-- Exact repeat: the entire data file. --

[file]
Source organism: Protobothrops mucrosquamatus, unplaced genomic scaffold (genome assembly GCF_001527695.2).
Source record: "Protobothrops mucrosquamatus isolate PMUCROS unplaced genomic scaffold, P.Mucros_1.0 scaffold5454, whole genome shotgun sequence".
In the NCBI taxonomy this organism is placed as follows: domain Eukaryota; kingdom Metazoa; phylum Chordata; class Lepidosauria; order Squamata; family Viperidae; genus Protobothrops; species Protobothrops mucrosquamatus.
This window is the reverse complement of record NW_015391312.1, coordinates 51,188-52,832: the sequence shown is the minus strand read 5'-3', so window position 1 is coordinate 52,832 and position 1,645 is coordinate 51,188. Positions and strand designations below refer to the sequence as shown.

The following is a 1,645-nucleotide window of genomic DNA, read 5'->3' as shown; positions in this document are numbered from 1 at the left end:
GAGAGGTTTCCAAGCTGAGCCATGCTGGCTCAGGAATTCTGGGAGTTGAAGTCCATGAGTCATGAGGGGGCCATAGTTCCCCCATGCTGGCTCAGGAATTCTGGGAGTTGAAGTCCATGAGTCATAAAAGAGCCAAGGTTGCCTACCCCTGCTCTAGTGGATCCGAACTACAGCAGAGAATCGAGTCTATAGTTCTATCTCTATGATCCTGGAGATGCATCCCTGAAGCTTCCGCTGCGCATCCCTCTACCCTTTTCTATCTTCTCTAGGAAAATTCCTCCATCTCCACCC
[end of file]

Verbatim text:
Source organism: Protobothrops mucrosquamatus, unplaced genomic scaffold (genome assembly GCF_001527695.2).
Source record: "Protobothrops mucrosquamatus isolate PMUCROS unplaced genomic scaffold, P.Mucros_1.0 scaffold5454, whole genome shotgun sequence".
In the NCBI taxonomy this organism is placed as follows: domain Eukaryota; kingdom Metazoa; phylum Chordata; class Lepidosauria; order Squamata; family Viperidae; genus Protobothrops; species Protobothrops mucrosquamatus.
This window is the reverse complement of record NW_015391312.1, coordinates 51,188-52,832: the sequence shown is the minus strand read 5'-3', so window position 1 is coordinate 52,832 and position 1,645 is coordinate 51,188. Positions and strand designations below refer to the sequence as shown.

The following is a 1,645-nucleotide window of genomic DNA, read 5'->3' as shown; positions in this document are numbered from 1 at the left end:
GAGAGGTTTCCAAGCTGAGCCATGCTGGCTCAGGAATTCTGGGAGTTGAAGTCCATGAGTCATGAGGGGGCCATAGTTCCCCCATGCTGGCTCAGGAATTCTGGGAGTTGAAGTCCATGAGTCATAAAAGAGCCAAGGTTGCCTACCCCTGCTCTAGTGGATCCGAACTACAGCAGAGAATCGAGTCTATAGTTCTATCTCTATGATCCTGGAGATGCATCCCTGAAGCTTCCGCTGCGCATCCCTCTACCCTTTTCTATCTTCTCTAGGAAAATTCCTCCATCTCCACCC